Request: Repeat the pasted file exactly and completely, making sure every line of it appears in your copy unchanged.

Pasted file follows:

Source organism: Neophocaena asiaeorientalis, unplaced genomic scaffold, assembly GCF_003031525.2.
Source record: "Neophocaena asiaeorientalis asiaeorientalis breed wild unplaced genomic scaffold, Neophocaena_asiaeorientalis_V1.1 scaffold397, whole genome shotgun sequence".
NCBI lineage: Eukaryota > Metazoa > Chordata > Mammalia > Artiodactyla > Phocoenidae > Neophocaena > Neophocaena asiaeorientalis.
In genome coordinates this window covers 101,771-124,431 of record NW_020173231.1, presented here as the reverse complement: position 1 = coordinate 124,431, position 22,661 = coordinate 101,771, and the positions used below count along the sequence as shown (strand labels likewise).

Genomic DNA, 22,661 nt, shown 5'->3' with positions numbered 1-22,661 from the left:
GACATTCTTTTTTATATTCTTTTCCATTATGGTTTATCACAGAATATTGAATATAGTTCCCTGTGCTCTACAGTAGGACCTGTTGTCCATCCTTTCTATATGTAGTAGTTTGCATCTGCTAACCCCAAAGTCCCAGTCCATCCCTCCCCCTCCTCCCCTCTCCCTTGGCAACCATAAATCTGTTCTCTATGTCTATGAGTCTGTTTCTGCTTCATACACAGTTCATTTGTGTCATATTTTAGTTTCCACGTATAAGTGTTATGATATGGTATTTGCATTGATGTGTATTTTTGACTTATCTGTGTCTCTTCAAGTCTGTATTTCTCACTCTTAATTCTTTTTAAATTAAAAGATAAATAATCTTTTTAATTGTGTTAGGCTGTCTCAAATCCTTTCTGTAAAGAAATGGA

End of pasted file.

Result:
Source organism: Neophocaena asiaeorientalis, unplaced genomic scaffold, assembly GCF_003031525.2.
Source record: "Neophocaena asiaeorientalis asiaeorientalis breed wild unplaced genomic scaffold, Neophocaena_asiaeorientalis_V1.1 scaffold397, whole genome shotgun sequence".
NCBI lineage: Eukaryota > Metazoa > Chordata > Mammalia > Artiodactyla > Phocoenidae > Neophocaena > Neophocaena asiaeorientalis.
In genome coordinates this window covers 101,771-124,431 of record NW_020173231.1, presented here as the reverse complement: position 1 = coordinate 124,431, position 22,661 = coordinate 101,771, and the positions used below count along the sequence as shown (strand labels likewise).

Genomic DNA, 22,661 nt, shown 5'->3' with positions numbered 1-22,661 from the left:
GACATTCTTTTTTATATTCTTTTCCATTATGGTTTATCACAGAATATTGAATATAGTTCCCTGTGCTCTACAGTAGGACCTGTTGTCCATCCTTTCTATATGTAGTAGTTTGCATCTGCTAACCCCAAAGTCCCAGTCCATCCCTCCCCCTCCTCCCCTCTCCCTTGGCAACCATAAATCTGTTCTCTATGTCTATGAGTCTGTTTCTGCTTCATACACAGTTCATTTGTGTCATATTTTAGTTTCCACGTATAAGTGTTATGATATGGTATTTGCATTGATGTGTATTTTTGACTTATCTGTGTCTCTTCAAGTCTGTATTTCTCACTCTTAATTCTTTTTAAATTAAAAGATAAATAATCTTTTTAATTGTGTTAGGCTGTCTCAAATCCTTTCTGTAAAGAAATGGA